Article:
Question of Palestine home
S/PV.4046 (Resumption 1)
17 September 1999
Friday, 17 September 1999, 10 a.m.
Mr. van Walsum
Mrs. Martinez Ríos
Mr. Chen Xu
United Kingdom of Great Britain
and Northern Ireland
Sir Jeremy Greenstock
United States of America
Protection of civilians in armed conflict
Report of the Secretary-General to the Security Council on the protection of civilians in armed
The meeting was suspended at 2.05 p.m. on 16 September 1999 and resumed at 10.25 a.m. on 17 September 1999.
: The next speaker inscribed on my list is the Permanent Observer of Palestine to the United Nations. I invite him to take a seat at the Council table and to make his statement.
(Palestine): Allow me, Sir, to congratulate you on your assumption of the presidency of the Security Council and to express appreciation to your predecessor, Ambassador Andjaba of Namibia.
The protection of civilian persons in armed conflict is a matter of great importance to the international community. We believe that the concerted interest shown recently by the Security Council in this matter is appropriate and necessary and we hope that it will continue until sufficient and serious protection of civilians in armed conflict is ensured in all cases.
In this regard, we appreciate the report on this matter presented by the Secretary-General to the Security Council at the request of the latter. The report makes a useful analysis of the threats and violence against civilians in armed conflict and the role of the Security Council in this regard, and it details recommended measures to strengthen both legal and physical protection. We agree with many of the recommendations made in the report, especially in the field of accountability. The key remains for the Council to take actions to promote a climate of compliance. Ensuring compliance is a condition for achieving credibility and avoiding the emergence of a double standard and the application of different sets of values.
We were perplexed, however, by the fact that the report fails to mention the incessant Israeli occupation of Palestinian land along with the examples it gives on violations of international humanitarian law. The report even fails to mention the occupied territories and Lebanon among the places where peacekeeping personnel have been harassed or have lost their lives. The Secretary-General's report on Qana is still fresh in our memories.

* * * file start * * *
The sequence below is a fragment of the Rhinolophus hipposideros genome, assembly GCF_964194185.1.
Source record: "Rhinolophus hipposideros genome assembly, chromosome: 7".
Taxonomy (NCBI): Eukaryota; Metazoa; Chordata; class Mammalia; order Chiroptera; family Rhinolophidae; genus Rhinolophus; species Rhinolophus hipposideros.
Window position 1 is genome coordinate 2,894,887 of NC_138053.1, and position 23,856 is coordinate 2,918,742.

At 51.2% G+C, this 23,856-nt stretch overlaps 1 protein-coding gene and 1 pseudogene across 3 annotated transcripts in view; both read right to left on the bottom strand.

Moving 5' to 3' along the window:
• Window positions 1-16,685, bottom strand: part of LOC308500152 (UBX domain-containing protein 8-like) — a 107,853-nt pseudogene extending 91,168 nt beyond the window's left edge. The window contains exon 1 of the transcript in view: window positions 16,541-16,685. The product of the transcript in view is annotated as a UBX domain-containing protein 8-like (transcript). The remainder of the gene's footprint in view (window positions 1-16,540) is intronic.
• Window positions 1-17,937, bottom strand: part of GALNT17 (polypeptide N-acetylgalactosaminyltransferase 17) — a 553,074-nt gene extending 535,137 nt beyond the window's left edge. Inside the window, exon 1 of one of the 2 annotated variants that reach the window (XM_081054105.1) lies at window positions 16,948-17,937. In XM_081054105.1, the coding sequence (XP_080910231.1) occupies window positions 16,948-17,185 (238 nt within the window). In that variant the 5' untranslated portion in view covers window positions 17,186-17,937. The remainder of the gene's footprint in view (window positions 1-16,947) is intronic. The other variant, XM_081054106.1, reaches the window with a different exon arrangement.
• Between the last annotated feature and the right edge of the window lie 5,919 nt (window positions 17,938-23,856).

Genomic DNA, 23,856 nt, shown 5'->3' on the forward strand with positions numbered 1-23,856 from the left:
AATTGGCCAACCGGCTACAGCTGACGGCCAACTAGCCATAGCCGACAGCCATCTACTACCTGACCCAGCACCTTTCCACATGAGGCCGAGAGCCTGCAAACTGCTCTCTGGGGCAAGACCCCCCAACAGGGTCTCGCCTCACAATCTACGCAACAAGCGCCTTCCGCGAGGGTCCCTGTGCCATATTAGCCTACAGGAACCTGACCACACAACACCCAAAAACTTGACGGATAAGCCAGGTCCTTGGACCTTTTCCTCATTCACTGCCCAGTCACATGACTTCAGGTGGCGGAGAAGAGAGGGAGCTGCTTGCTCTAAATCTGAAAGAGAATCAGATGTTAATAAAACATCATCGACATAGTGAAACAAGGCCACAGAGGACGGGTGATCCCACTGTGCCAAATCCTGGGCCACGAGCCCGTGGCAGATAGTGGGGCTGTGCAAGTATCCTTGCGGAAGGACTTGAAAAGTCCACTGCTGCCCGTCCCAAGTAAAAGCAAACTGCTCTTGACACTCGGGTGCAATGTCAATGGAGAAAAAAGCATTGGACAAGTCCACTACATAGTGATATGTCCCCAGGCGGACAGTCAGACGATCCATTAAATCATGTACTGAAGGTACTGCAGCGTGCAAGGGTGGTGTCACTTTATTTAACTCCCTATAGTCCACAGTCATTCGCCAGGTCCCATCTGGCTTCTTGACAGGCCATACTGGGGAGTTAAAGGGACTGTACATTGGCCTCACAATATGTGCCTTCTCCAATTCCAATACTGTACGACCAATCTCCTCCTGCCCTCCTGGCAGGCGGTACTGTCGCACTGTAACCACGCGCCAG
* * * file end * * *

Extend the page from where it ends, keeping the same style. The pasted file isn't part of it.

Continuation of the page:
Today, Palestine refugees number more than 3.5 million people, representing the oldest and biggest refugee problem on the agenda of the international community. Israel refuses to implement General Assembly resolution
of 1949 on the Palestine refugees and Security Council resolution
on displaced persons. For the past 32 years, Israel, the occupying Power, has continued to occupy the West Bank, including Jerusalem, and the Gaza Strip. It has continuously committed grave breaches of the Fourth Geneva Convention, Additional Protocol I and the Hague Regulations. It has effectively created a situation of colonization and annexation of parts of the occupied territories, including Jerusalem — a unique case at the end of the twentieth century.
The Security Council has responded by adopting 24 resolutions which reaffirm the applicability of the Fourth Geneva Convention to the territories occupied by Israel since 1967, including Jerusalem. Many of the Council's resolutions called upon Israel, the occupying Power, to comply with the provisions of the Convention and to accept its
applicability. In several cases, the Council also called for measures to ensure the safety and protection of Palestinian civilians living under Israeli occupation. The Council also called upon the High Contracting Parties to the Convention to ensure respect by Israel for its obligations under the Convention in accordance with common article I. However, Israel, the occupying Power, has not complied with or even accepted any of the aforementioned resolutions.
Over the years, the General Assembly has adopted even stronger positions. In April 1997, the General Assembly held the tenth emergency special session to consider illegal Israeli actions in occupied East Jerusalem and the rest of the occupied Palestinian territory. The session reconvened four times, during which it recommended that the High Contracting Parties to the Fourth Geneva Convention convene a conference on measures to enforce the Convention in the occupied Palestinian territory, including Jerusalem, and to ensure its respect in accordance with common article I.
On 15 July 1999, for the first time in the history of the four Conventions, a conference to consider a specific situation was convened in accordance with the recommendations of the tenth emergency special session. We believe that this was an extremely important step, not only with regard to the situation in the occupied Palestinian territory, including Jerusalem, but also with regard to international humanitarian law and the efforts to ensure respect for and compliance with its instruments.
We emphasize our situation, while at the same time we are aware of the many examples strongly requiring serious efforts by the international community to bring an end to the suffering of civilians, especially women and children. It is unfortunate that today, as we celebrate the fiftieth anniversary of the four Geneva Conventions, we cannot also take pride in and celebrate their full respect and applicability. In Palestine and everywhere, we have to make progress to create a different and safer situation than that faced today by civilians in armed conflict. The draft resolution, which we hope the Council will adopt, will be an important move in that direction.
The meeting was suspended at 1.25 p.m.
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